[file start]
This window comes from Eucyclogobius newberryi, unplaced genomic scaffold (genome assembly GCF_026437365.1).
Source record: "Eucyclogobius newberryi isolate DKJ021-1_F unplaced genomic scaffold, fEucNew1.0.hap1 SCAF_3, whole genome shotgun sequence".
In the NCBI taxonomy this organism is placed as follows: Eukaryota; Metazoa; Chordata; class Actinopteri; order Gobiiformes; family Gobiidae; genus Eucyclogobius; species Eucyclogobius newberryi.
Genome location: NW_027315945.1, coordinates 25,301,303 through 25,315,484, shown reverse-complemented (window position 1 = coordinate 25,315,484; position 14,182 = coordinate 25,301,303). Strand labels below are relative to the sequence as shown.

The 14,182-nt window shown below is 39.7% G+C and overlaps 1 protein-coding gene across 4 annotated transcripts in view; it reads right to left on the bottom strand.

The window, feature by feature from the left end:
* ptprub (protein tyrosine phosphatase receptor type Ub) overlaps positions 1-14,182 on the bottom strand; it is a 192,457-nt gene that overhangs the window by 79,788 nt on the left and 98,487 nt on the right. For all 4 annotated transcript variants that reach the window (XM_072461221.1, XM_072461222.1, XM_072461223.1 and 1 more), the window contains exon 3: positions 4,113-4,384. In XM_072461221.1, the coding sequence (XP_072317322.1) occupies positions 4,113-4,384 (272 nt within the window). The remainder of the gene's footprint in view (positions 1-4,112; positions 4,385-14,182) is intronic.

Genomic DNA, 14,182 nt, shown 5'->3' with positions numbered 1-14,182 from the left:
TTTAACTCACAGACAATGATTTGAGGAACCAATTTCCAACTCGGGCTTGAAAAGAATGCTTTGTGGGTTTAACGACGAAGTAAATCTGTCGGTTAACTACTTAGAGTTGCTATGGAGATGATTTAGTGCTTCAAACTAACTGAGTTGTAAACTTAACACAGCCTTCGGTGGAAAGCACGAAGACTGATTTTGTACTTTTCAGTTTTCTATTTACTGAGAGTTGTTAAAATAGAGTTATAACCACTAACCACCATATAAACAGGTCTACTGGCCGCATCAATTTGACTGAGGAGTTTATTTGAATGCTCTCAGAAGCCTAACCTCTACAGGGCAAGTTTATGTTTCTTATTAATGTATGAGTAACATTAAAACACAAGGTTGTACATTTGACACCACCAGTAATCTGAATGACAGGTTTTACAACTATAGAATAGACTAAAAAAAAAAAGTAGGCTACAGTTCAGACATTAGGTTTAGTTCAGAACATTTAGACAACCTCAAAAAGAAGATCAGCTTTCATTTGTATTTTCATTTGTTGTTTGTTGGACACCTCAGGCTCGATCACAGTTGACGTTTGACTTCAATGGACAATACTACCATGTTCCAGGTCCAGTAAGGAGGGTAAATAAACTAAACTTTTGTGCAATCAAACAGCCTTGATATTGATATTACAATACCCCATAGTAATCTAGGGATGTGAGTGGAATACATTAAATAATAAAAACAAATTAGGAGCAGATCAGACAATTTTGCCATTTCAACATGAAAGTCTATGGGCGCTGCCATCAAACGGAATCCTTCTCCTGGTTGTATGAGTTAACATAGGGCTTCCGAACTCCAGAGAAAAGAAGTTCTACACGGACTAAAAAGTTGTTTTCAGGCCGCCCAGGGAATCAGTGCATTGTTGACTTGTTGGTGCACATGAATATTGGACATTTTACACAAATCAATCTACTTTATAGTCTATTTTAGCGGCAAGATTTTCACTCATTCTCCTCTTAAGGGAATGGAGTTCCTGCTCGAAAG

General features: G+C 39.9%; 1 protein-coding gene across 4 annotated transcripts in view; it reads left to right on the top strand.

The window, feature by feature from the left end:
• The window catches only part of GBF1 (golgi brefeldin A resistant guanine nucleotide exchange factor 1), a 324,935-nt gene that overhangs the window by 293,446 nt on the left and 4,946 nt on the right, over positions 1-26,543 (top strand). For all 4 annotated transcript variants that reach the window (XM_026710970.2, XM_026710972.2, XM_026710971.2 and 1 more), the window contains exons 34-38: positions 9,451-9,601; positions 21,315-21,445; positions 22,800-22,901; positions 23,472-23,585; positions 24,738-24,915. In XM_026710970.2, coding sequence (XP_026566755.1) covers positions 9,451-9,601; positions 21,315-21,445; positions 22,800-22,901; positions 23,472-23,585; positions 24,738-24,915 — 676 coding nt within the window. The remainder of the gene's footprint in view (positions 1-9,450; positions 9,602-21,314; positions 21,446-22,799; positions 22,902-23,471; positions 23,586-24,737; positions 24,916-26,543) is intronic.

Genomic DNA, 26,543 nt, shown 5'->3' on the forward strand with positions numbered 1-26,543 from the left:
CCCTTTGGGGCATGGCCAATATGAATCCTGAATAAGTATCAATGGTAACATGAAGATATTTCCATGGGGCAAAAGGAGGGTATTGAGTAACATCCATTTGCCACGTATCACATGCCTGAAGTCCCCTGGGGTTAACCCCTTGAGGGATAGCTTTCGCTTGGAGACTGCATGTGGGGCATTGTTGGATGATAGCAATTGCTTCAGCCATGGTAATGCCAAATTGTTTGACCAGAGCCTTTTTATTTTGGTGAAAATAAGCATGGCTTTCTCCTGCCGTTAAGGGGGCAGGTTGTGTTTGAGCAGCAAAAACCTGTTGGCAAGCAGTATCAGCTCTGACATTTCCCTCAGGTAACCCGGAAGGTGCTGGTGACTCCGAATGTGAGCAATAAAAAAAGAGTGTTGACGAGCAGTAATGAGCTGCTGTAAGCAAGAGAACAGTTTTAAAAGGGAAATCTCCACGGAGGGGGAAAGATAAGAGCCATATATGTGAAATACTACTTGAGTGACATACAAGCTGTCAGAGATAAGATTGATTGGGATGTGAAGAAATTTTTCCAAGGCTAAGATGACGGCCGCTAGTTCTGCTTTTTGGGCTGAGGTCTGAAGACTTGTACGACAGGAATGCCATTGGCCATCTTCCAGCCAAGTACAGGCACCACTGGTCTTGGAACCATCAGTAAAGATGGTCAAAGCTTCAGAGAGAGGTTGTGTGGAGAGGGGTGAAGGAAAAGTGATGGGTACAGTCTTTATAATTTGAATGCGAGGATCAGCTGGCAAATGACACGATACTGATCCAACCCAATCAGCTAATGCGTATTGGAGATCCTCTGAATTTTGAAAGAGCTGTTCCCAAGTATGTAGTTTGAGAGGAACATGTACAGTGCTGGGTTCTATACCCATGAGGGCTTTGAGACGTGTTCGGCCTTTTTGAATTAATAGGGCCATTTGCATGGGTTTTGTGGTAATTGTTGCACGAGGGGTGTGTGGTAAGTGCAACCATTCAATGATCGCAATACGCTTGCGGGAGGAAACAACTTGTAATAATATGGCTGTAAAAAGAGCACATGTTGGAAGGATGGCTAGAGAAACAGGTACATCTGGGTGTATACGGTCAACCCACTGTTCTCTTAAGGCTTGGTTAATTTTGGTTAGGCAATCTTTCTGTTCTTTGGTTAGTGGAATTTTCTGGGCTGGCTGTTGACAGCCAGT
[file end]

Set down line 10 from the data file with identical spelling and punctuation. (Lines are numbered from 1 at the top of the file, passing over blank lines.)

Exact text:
General features: G+C 39.9%; 1 protein-coding gene across 4 annotated transcripts in view; it reads left to right on the top strand.